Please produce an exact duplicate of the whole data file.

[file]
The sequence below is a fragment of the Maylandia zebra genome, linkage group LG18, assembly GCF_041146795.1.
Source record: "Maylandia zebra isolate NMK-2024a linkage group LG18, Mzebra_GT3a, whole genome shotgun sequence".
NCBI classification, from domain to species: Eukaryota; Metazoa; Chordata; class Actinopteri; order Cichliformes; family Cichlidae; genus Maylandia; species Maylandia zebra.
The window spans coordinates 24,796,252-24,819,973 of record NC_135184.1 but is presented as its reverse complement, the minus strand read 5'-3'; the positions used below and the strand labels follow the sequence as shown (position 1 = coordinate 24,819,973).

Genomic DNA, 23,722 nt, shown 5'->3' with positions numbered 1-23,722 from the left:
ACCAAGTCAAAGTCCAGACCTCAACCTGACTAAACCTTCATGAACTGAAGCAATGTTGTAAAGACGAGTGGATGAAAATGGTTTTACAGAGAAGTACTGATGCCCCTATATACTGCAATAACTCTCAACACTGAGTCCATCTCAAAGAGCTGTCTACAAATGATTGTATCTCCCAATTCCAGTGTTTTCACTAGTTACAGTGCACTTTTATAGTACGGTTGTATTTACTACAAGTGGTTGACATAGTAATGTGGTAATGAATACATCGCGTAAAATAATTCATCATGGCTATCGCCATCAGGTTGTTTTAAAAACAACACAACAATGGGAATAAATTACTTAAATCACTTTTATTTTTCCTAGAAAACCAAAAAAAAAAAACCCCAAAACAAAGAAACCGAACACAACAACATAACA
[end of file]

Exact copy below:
The sequence below is a fragment of the Maylandia zebra genome, linkage group LG18, assembly GCF_041146795.1.
Source record: "Maylandia zebra isolate NMK-2024a linkage group LG18, Mzebra_GT3a, whole genome shotgun sequence".
NCBI classification, from domain to species: Eukaryota; Metazoa; Chordata; class Actinopteri; order Cichliformes; family Cichlidae; genus Maylandia; species Maylandia zebra.
The window spans coordinates 24,796,252-24,819,973 of record NC_135184.1 but is presented as its reverse complement, the minus strand read 5'-3'; the positions used below and the strand labels follow the sequence as shown (position 1 = coordinate 24,819,973).

Genomic DNA, 23,722 nt, shown 5'->3' with positions numbered 1-23,722 from the left:
ACCAAGTCAAAGTCCAGACCTCAACCTGACTAAACCTTCATGAACTGAAGCAATGTTGTAAAGACGAGTGGATGAAAATGGTTTTACAGAGAAGTACTGATGCCCCTATATACTGCAATAACTCTCAACACTGAGTCCATCTCAAAGAGCTGTCTACAAATGATTGTATCTCCCAATTCCAGTGTTTTCACTAGTTACAGTGCACTTTTATAGTACGGTTGTATTTACTACAAGTGGTTGACATAGTAATGTGGTAATGAATACATCGCGTAAAATAATTCATCATGGCTATCGCCATCAGGTTGTTTTAAAAACAACACAACAATGGGAATAAATTACTTAAATCACTTTTATTTTTCCTAGAAAACCAAAAAAAAAAAACCCCAAAACAAAGAAACCGAACACAACAACATAACA